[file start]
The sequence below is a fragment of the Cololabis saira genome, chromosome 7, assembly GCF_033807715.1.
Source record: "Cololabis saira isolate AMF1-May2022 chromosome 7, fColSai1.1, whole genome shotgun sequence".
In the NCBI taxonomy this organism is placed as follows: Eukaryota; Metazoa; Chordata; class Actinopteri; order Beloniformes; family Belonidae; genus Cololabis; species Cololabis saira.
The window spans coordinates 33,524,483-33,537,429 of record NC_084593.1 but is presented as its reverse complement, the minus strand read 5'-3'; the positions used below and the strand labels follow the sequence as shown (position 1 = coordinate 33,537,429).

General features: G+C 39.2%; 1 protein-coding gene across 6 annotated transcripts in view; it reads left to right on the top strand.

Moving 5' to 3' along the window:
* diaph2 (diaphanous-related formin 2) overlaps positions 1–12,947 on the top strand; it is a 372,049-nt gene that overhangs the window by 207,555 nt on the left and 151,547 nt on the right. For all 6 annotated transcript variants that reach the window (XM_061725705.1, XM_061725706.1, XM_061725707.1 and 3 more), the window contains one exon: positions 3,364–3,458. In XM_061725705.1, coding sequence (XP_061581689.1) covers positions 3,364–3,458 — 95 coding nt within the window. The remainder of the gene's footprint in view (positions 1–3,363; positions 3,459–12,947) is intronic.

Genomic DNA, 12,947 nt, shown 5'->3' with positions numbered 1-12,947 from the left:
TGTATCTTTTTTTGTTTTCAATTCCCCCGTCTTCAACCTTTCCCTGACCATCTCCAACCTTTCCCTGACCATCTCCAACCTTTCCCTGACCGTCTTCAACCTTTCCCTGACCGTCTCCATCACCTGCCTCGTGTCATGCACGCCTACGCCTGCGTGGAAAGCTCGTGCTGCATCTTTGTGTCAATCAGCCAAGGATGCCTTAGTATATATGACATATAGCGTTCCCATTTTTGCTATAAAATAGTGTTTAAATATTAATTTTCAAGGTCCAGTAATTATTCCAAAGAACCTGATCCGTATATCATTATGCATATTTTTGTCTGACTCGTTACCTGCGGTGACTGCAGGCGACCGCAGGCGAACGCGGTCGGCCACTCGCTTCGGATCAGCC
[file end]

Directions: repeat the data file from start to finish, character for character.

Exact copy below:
The sequence below is a fragment of the Cololabis saira genome, chromosome 7, assembly GCF_033807715.1.
Source record: "Cololabis saira isolate AMF1-May2022 chromosome 7, fColSai1.1, whole genome shotgun sequence".
In the NCBI taxonomy this organism is placed as follows: Eukaryota; Metazoa; Chordata; class Actinopteri; order Beloniformes; family Belonidae; genus Cololabis; species Cololabis saira.
The window spans coordinates 33,524,483-33,537,429 of record NC_084593.1 but is presented as its reverse complement, the minus strand read 5'-3'; the positions used below and the strand labels follow the sequence as shown (position 1 = coordinate 33,537,429).

General features: G+C 39.2%; 1 protein-coding gene across 6 annotated transcripts in view; it reads left to right on the top strand.

Moving 5' to 3' along the window:
* diaph2 (diaphanous-related formin 2) overlaps positions 1–12,947 on the top strand; it is a 372,049-nt gene that overhangs the window by 207,555 nt on the left and 151,547 nt on the right. For all 6 annotated transcript variants that reach the window (XM_061725705.1, XM_061725706.1, XM_061725707.1 and 3 more), the window contains one exon: positions 3,364–3,458. In XM_061725705.1, coding sequence (XP_061581689.1) covers positions 3,364–3,458 — 95 coding nt within the window. The remainder of the gene's footprint in view (positions 1–3,363; positions 3,459–12,947) is intronic.

Genomic DNA, 12,947 nt, shown 5'->3' with positions numbered 1-12,947 from the left:
TGTATCTTTTTTTGTTTTCAATTCCCCCGTCTTCAACCTTTCCCTGACCATCTCCAACCTTTCCCTGACCATCTCCAACCTTTCCCTGACCGTCTTCAACCTTTCCCTGACCGTCTCCATCACCTGCCTCGTGTCATGCACGCCTACGCCTGCGTGGAAAGCTCGTGCTGCATCTTTGTGTCAATCAGCCAAGGATGCCTTAGTATATATGACATATAGCGTTCCCATTTTTGCTATAAAATAGTGTTTAAATATTAATTTTCAAGGTCCAGTAATTATTCCAAAGAACCTGATCCGTATATCATTATGCATATTTTTGTCTGACTCGTTACCTGCGGTGACTGCAGGCGACCGCAGGCGAACGCGGTCGGCCACTCGCTTCGGATCAGCC